The turkey house at the Farmers’ Museum is a reconstruction based on historic designs found in The American Poulterer’s Companion. The house is made with poles, interwoven with saplings, to form a type of structure known as a “wattle.” The structure is covered by a thatched roof made of rush gathered from local marshes.
The turkey house provides shelter for the flock during inclement weather as well as shade in the warmer months. The house provides a safe place for the turkeys to roost and lay eggs. Eggs were a central part of a farm families’ diet in the 1840’s, and as a result, turkeys were kept more for their eggs than their meat. Turkey eggs are much larger than chicken eggs but taste pretty much the same.
Heritage Turkeys and The Farmers' Museum
According to the American Livestock Conservancy, heritage turkeys are “defined by the historic, range-based production system in which they are raised.” Domesticated turkey are all descended from wild turkey found in North and South America.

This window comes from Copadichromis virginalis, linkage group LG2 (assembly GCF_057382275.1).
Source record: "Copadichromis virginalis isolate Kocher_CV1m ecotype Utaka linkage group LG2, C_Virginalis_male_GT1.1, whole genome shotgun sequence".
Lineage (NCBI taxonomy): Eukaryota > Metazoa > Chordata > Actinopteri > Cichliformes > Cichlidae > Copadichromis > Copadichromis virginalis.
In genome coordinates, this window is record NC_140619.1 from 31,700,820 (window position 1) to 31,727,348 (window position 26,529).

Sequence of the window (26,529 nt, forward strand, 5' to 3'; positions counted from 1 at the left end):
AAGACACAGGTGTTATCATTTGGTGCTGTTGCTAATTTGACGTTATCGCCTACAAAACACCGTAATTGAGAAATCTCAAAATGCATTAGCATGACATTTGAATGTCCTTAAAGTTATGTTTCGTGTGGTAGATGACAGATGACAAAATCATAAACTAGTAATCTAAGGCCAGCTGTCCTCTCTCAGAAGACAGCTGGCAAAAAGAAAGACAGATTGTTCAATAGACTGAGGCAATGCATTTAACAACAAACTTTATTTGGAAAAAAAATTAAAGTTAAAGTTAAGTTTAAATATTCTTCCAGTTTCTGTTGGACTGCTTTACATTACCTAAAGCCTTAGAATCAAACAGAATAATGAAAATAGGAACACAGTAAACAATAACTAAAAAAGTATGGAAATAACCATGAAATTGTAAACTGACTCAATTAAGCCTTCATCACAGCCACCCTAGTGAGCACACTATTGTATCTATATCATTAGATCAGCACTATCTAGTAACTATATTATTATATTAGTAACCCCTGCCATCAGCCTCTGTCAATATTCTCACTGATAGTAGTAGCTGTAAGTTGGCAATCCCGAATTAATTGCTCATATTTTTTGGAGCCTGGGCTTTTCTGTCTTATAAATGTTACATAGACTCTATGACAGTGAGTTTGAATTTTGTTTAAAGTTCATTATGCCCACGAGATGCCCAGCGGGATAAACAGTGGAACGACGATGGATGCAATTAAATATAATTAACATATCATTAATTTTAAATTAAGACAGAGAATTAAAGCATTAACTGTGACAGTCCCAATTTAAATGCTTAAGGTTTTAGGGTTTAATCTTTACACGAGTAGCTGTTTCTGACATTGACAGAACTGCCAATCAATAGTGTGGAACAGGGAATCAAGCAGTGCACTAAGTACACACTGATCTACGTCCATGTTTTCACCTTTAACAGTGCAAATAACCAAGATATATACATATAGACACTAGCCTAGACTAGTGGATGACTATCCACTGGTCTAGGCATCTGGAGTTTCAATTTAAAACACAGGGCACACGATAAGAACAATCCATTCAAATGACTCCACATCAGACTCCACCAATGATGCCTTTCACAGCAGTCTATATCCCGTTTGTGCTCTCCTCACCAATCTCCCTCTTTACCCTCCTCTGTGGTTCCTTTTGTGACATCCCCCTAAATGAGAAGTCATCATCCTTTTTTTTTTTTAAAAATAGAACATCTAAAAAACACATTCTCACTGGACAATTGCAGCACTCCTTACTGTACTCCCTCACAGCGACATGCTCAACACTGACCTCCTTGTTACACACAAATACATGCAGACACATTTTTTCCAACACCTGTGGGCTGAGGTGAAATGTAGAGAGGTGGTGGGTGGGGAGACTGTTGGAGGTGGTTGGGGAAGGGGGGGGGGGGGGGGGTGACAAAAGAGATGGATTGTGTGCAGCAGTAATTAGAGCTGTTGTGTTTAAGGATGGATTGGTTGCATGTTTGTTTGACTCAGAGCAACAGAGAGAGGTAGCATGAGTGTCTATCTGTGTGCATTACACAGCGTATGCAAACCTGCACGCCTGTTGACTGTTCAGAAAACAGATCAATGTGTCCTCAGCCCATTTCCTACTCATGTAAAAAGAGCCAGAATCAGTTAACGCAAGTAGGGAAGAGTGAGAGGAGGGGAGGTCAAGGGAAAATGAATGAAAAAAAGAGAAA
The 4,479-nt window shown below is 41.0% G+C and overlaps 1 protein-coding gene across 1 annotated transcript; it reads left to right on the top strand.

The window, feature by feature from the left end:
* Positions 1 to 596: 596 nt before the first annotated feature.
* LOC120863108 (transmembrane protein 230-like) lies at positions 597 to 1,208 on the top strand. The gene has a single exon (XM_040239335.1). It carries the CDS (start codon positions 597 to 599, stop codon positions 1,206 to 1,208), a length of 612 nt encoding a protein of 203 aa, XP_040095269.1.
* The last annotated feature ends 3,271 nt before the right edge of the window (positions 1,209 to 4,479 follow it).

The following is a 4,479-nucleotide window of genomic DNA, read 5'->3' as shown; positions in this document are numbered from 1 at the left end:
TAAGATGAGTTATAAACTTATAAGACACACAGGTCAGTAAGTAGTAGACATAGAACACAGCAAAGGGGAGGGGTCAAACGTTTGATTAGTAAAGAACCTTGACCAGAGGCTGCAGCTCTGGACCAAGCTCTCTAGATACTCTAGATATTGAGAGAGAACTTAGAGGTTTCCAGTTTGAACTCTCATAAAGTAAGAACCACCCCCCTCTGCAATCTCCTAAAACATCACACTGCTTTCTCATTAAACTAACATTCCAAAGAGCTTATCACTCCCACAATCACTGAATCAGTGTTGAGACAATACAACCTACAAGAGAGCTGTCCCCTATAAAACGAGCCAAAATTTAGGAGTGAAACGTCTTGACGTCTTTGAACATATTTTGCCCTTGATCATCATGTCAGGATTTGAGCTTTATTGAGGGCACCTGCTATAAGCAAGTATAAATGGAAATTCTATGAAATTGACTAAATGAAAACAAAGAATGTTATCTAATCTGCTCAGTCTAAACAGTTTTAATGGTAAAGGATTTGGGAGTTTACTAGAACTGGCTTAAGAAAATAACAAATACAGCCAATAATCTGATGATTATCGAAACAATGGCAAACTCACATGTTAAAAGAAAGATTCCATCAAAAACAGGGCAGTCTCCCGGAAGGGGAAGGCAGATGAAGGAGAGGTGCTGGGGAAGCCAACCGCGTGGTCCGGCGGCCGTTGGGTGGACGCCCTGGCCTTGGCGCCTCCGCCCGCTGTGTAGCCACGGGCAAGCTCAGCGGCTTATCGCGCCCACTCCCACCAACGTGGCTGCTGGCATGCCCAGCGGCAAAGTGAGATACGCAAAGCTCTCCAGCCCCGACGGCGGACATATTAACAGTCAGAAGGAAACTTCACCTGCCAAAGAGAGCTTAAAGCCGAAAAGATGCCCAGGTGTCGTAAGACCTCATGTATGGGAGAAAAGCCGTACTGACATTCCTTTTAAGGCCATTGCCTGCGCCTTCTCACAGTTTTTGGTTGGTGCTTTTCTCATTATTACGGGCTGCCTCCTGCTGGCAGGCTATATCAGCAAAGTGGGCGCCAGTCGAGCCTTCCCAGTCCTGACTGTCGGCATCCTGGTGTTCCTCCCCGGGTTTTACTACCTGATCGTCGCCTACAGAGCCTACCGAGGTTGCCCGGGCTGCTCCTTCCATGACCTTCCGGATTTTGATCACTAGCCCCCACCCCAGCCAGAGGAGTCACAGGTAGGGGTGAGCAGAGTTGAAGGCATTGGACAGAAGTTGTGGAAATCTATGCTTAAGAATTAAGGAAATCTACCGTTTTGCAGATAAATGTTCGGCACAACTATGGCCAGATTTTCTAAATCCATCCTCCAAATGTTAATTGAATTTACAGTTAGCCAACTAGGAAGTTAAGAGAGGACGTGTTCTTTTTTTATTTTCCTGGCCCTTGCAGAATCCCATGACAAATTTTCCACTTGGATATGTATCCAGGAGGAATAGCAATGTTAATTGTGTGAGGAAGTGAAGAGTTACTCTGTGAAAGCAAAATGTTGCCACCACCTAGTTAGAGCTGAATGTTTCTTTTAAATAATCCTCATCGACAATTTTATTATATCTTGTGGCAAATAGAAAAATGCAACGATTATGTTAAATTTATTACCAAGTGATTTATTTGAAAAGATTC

The Farmers’ Museum raises heritage breed Narragansett turkeys. These turkeys were popular on farms in the nineteenth century. As the Livestock Conservancy states, “Narragansett turkeys have traditionally been known for their calm disposition, good maternal abilities, early maturation, egg production, and excellent meat quality.” These qualities made them a good choice for farm families in the 1800’s as well as good museum poultry today!
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